Minimizing those mistakes is the goal in meetings such as the one that took place Monday. Longtime Seahawks public relations director Gary Wright gave a presentation on what it is to be a Seahawk, including a good history lesson on the franchise and the team's unique connection with its fans. That was followed by a panel featuring Jones, Trufant, Babineaux and Fisher, with those four covering the lessons they learned while transitioning to life in the NFL.
"You guys will start to see a transfer in your worlds and the people you hang around with, the conversations you have, the way you walk, the attitude," Babineaux said. "Going back home, you will be challenged to still live in the same kind of environment that you grew up in. I'm not saying trouble isn't everywhere, but the influence is a lot greater when you're around childhood friends.
"You have more to lose now, so what are you willing to bargain? That's the question. Is this position you have, this opportunity that you have in front of you worth it to you? That means a change in attitude, it requires a change in lifestyle, and it requires a change in the way you act, the choices you now have to make, because what you're doing now is investing in your future."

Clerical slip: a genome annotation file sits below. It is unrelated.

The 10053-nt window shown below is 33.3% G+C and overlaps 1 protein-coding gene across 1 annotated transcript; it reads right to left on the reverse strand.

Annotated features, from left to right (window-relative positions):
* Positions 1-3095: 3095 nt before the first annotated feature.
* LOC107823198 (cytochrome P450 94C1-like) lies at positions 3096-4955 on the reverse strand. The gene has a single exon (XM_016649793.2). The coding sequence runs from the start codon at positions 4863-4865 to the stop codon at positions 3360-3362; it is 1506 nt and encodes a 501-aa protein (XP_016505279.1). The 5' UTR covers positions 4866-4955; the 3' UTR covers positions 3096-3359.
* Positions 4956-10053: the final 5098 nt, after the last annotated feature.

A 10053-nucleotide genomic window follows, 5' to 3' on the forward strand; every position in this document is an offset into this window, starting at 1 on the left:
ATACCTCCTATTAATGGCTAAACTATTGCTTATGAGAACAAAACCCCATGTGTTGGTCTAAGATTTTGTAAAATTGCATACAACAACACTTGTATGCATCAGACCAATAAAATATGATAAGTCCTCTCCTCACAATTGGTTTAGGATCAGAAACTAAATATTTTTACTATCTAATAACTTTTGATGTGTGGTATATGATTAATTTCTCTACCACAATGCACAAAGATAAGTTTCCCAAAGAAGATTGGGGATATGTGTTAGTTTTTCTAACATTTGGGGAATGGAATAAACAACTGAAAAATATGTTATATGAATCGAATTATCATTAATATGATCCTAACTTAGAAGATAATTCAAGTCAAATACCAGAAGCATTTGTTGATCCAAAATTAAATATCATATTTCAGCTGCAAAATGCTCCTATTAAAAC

The lessons taught this week aren't just about avoiding trouble and handling money—though that's a big part of it—there was also football-related advice dispensed by the former players. While players are off between now and the start of training camp, the expectation is that they will come back in good shape and also having spent time learning the playbook. Trufant relayed the story of how he came into his first camp thinking he was in good shape, then found out he was wrong when it came time for a conditioning test.
"I'm the first-round draft pick, No. 11 overall, and I didn't pass my test," he said. "That's a terrible look…. I think I'm doing good, so whatever I'm doing, it's not good enough. I've got to go above and beyond."
Current rookies then asked questions of the former players, ranging from how to say no to friends and family looking for money, to how to stay in shape while away from the team, to what they would do differently as rookies if they had it to do over again.
"To be able to hear from guys who sat in the same seat as us and did the same things as us, it's priceless," first-round pick Germain Ifedi said after the Q&A had ended.
Like Kelly, Ifedi saw value in the redundancy of some of the messages: "Most of it is stuff you'd expect. Taking care of your finances, dealing with family, dealing with friends, dealing with women, just things that rookies need to hear and keep needing to have reiterated to them that these are important things to think about."
Members of the Seahawks 2016 rookie class learned all about life in the NFL on Monday, June 20 at Renton's Virginia Mason Athletic Center.